Canada edges back in front of World pack

Heather Nedohin’s Canadian team climbed back atop the Ford World Women’s Curling Championship heap on Tuesday morning, striking early for a 3-0 lead and proceeding to a 7-5 victory over Russia’s entry skipped by Anna Sidorova. Canada now is 5-and-1 and returns to the ice at 8 p.m. MT today to play Sweden’s Margaretha Sigfridsson.

Heather Nedohin reacts to a play at the 2012 Ford World Women's Curling Championship. (Photo: CCA/Michael Burns Photography)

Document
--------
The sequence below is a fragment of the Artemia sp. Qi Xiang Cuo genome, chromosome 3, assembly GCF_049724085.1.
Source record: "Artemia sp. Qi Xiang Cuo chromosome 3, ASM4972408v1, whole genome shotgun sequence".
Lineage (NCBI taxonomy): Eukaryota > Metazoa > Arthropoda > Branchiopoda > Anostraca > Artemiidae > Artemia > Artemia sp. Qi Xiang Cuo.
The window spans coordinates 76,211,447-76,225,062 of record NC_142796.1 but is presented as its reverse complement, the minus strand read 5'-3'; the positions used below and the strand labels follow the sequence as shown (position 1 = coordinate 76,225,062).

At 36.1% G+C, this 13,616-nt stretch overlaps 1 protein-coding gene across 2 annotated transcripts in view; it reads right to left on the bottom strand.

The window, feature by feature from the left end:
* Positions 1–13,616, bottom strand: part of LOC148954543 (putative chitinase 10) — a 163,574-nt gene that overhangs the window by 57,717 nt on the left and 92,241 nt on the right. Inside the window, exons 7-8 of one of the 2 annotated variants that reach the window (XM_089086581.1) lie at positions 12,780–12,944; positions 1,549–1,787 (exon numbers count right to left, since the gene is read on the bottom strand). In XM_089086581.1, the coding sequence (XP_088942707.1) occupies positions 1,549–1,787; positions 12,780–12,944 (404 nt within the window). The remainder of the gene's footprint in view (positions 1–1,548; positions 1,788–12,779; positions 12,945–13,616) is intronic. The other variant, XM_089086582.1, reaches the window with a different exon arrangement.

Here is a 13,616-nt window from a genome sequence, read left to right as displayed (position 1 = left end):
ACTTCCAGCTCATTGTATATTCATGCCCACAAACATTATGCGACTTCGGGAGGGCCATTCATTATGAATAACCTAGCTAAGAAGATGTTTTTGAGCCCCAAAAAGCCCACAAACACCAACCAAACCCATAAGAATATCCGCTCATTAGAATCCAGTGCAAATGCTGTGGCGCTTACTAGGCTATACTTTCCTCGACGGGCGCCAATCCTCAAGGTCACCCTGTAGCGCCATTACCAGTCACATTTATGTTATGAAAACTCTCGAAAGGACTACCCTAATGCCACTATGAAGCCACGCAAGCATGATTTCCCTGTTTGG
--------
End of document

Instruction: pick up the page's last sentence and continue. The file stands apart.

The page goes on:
Sweden (4-1) plays Russia today at 2 p.m. The Canadians started strongly and roared in front 3-0 after two ends at the Enmax Centre. But Russia battled back and stole a tying deuce in the fifth. “We gave up that steal, yeah, but she made a great last shot to get in there,” said Nedohin. “I still like the way we came out at the start for a change.” Nedohin came right back with a deuce and held Russia to singles the rest of the way when they had the hammer. Second player Jessica Mair missed the morning action with flu symptoms and alternate Amy Nixon checked in at second. “We’re fortunate there,” said Nedohin. “We have our own medical doctors. We have a good second to fill in. We should have Jessica back for the playoffs. That’s all good.” Nedohin said her team had seen a lot of the Russians on the women’s tour. “The only uncertainty is what their lineup’s going to be,” she said. “It’s ever-changing.” Elsewhere, U.S. skip Allison Pottinger executed a perfect feather-like sideways chip into the button with last rock to avert an extra end and defeat Germany 9-7. It was the second win for the Yanks in six starts while Germany tumbled to the same 2-4 record. Pre-tournament favourite Scotland lost its third straight, 5-4 to Switzerland’s Mirjam Ott who is 4-and-2, and China’s Bingyu Wang got untracked and won her second, shading Denmark’s Lene Nielsen (3-3) by a 7-6 margin. Pottinger got off to a 5-1 lead after four ends against the Melanie Robillard-skipped Germans, then became embroiled in a wild shootout and wound up leading 8-7 in the 10th. The game was decided on a measure. “It was for one, one way or the other,” said Pottinger with a shrug. “If we lose the measure, we go to 11, we have the hammer. “Winning feels pretty good,” added the Yank skip. “Especially in a game like that when it comes down to last shot. That’s when you really start to believe, and throw your shoulders back a little bit. We’re starting to build momentum. “Sure we’re still in it. You see every game out there is coming down to the last end. I think every team is right in the mix this week. We know we put ourselves behind the eight-ball but we just have to roll off some wins now and the chips will fall as they may.” Euro champion Muirhead exited the premises scratching her noggin in frustration. “We had a bad sweeping judgment in the sixth end that cost us (the Swiss stole one for a 3-1 lead),” she related. “If we’d have scored there I’d have been confident enough. We got two to tie in the ninth and I was confident we could put them under more pressure in the last end but unfortunately we didn’t come up with that last stone.” Murihead was millimetres short on a freeze and Ott didn’t require the last rock. “Angry?” she repeated a question. “I’m getting there, slowly. Like what can you do? We were shooting well out there and it came down to one or two misjudgments. When you’re throwing the rock well like that and you don’t get the results there’s nothing you can do.” Ott admitted to nerves, playing the team that rolled through the Euros in December like an express train. (Continued below…) httpvh:// “We were a little bit nervous in that game so it was important for us to get the win,” said the 40-year-old Swiss skip. “Each game is very important, but in that one we had to fight back the hammer.” The Scots blanked the first, then was forced to one in the second but the Swiss took singles in the third, fifth and sixth to take a 3-1 advantage. “As soon as I saw that my team was on track I became hopeful,” said Ott. “We have a good team spirit, we fight for each other, and that makes for a lot of fun. You know, four women together? No, no, but we really do get along well together. We have momentum but we have to keep it up for the next games.” China’s Wang pointed to a lineup change that she felt led to her success. “My team plays much better today,” she said. “Susan (Qingshuang Yue) is my old second and I feel so comfortable when she is on the ice. I think that really helped.” China hit Denmark with a fourth-end trio and refused to relinquish control thereafter. “Right now,” said Wang, “we just have to win games.”